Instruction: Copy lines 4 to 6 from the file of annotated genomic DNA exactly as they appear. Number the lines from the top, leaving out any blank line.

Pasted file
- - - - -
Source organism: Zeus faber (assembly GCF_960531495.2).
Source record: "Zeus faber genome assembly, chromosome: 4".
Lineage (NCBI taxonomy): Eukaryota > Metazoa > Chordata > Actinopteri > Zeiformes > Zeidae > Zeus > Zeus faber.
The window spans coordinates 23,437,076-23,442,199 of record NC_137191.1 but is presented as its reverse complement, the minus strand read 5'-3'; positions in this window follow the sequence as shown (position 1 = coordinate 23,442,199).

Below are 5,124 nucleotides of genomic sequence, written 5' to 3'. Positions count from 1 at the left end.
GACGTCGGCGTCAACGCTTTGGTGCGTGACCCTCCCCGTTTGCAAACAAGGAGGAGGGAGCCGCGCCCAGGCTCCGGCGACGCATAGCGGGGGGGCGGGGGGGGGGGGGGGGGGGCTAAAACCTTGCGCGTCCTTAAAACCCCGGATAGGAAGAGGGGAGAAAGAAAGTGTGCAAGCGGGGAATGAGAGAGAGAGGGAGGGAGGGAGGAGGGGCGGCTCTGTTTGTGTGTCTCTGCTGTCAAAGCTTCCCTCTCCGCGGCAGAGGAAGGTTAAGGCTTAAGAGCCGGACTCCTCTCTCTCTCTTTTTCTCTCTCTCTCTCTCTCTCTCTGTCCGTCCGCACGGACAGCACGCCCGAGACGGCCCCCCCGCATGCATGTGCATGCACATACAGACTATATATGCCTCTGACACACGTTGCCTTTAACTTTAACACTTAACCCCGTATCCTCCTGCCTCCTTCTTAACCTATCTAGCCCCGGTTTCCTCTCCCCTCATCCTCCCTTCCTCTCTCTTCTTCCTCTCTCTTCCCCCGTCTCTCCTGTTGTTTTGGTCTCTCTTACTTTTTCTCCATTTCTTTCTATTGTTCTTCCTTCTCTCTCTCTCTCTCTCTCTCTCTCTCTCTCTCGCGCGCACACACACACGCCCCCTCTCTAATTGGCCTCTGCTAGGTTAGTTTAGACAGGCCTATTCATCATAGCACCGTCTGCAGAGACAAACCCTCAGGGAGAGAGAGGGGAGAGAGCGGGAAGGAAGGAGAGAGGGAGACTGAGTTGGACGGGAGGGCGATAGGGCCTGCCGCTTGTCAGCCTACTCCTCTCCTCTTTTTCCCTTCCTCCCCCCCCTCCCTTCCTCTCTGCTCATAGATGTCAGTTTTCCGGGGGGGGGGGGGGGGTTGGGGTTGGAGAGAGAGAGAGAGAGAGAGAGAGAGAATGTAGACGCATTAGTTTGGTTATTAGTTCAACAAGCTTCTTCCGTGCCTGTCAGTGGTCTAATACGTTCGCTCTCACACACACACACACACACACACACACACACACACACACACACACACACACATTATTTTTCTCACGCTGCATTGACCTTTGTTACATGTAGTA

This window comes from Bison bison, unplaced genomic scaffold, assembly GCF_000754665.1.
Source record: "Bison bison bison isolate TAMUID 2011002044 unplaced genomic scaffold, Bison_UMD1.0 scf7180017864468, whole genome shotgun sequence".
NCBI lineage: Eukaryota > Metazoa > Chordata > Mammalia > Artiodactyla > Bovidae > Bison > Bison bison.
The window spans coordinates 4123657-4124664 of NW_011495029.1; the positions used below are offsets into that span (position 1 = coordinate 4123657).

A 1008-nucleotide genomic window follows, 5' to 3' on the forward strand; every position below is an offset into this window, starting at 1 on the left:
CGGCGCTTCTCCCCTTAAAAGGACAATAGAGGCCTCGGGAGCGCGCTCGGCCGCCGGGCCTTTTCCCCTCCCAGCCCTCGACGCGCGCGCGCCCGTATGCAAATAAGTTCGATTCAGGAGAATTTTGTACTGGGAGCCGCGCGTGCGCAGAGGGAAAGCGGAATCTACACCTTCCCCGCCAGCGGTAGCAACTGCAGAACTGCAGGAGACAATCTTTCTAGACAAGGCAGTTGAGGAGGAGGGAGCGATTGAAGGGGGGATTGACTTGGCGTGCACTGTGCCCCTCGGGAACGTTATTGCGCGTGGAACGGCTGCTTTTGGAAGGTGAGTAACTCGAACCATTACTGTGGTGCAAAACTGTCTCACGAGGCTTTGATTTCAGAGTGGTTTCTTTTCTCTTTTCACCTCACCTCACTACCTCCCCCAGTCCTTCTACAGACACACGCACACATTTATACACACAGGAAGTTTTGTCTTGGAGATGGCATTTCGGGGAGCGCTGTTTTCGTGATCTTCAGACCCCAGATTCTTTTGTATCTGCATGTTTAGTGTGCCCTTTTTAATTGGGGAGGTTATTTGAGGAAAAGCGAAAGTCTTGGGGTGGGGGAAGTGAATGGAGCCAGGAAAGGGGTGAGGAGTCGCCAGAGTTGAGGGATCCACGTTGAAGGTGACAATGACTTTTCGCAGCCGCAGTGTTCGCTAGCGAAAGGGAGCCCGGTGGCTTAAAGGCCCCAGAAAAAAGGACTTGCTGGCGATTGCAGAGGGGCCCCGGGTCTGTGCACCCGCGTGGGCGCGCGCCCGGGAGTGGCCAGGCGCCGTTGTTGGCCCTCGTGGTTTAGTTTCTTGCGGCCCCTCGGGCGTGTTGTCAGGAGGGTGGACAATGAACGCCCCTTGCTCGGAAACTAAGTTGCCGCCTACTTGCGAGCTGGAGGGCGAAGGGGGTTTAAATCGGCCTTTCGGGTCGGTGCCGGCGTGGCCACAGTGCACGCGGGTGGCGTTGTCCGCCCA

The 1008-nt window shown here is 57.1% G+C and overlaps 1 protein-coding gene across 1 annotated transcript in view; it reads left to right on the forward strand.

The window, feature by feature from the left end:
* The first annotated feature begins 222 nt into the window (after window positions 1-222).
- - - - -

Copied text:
The window spans coordinates 23,437,076-23,442,199 of record NC_137191.1 but is presented as its reverse complement, the minus strand read 5'-3'; positions in this window follow the sequence as shown (position 1 = coordinate 23,442,199).

Below are 5,124 nucleotides of genomic sequence, written 5' to 3'. Positions count from 1 at the left end.
GACGTCGGCGTCAACGCTTTGGTGCGTGACCCTCCCCGTTTGCAAACAAGGAGGAGGGAGCCGCGCCCAGGCTCCGGCGACGCATAGCGGGGGGGCGGGGGGGGGGGGGGGGGGGCTAAAACCTTGCGCGTCCTTAAAACCCCGGATAGGAAGAGGGGAGAAAGAAAGTGTGCAAGCGGGGAATGAGAGAGAGAGGGAGGGAGGGAGGAGGGGCGGCTCTGTTTGTGTGTCTCTGCTGTCAAAGCTTCCCTCTCCGCGGCAGAGGAAGGTTAAGGCTTAAGAGCCGGACTCCTCTCTCTCTCTTTTTCTCTCTCTCTCTCTCTCTCTCTGTCCGTCCGCACGGACAGCACGCCCGAGACGGCCCCCCCGCATGCATGTGCATGCACATACAGACTATATATGCCTCTGACACACGTTGCCTTTAACTTTAACACTTAACCCCGTATCCTCCTGCCTCCTTCTTAACCTATCTAGCCCCGGTTTCCTCTCCCCTCATCCTCCCTTCCTCTCTCTTCTTCCTCTCTCTTCCCCCGTCTCTCCTGTTGTTTTGGTCTCTCTTACTTTTTCTCCATTTCTTTCTATTGTTCTTCCTTCTCTCTCTCTCTCTCTCTCTCTCTCTCTCTCTCGCGCGCACACACACACGCCCCCTCTCTAATTGGCCTCTGCTAGGTTAGTTTAGACAGGCCTATTCATCATAGCACCGTCTGCAGAGACAAACCCTCAGGGAGAGAGAGGGGAGAGAGCGGGAAGGAAGGAGAGAGGGAGACTGAGTTGGACGGGAGGGCGATAGGGCCTGCCGCTTGTCAGCCTACTCCTCTCCTCTTTTTCCCTTCCTCCCCCCCCTCCCTTCCTCTCTGCTCATAGATGTCAGTTTTCCGGGGGGGGGGGGGGGGTTGGGGTTGGAGAGAGAGAGAGAGAGAGAGAGAGAGAATGTAGACGCATTAGTTTGGTTATTAGTTCAACAAGCTTCTTCCGTGCCTGTCAGTGGTCTAATACGTTCGCTCTCACACACACACACACACACACACACACACACACACACACACACACACACACATTATTTTTCTCACGCTGCATTGACCTTTGTTACATGTAGTA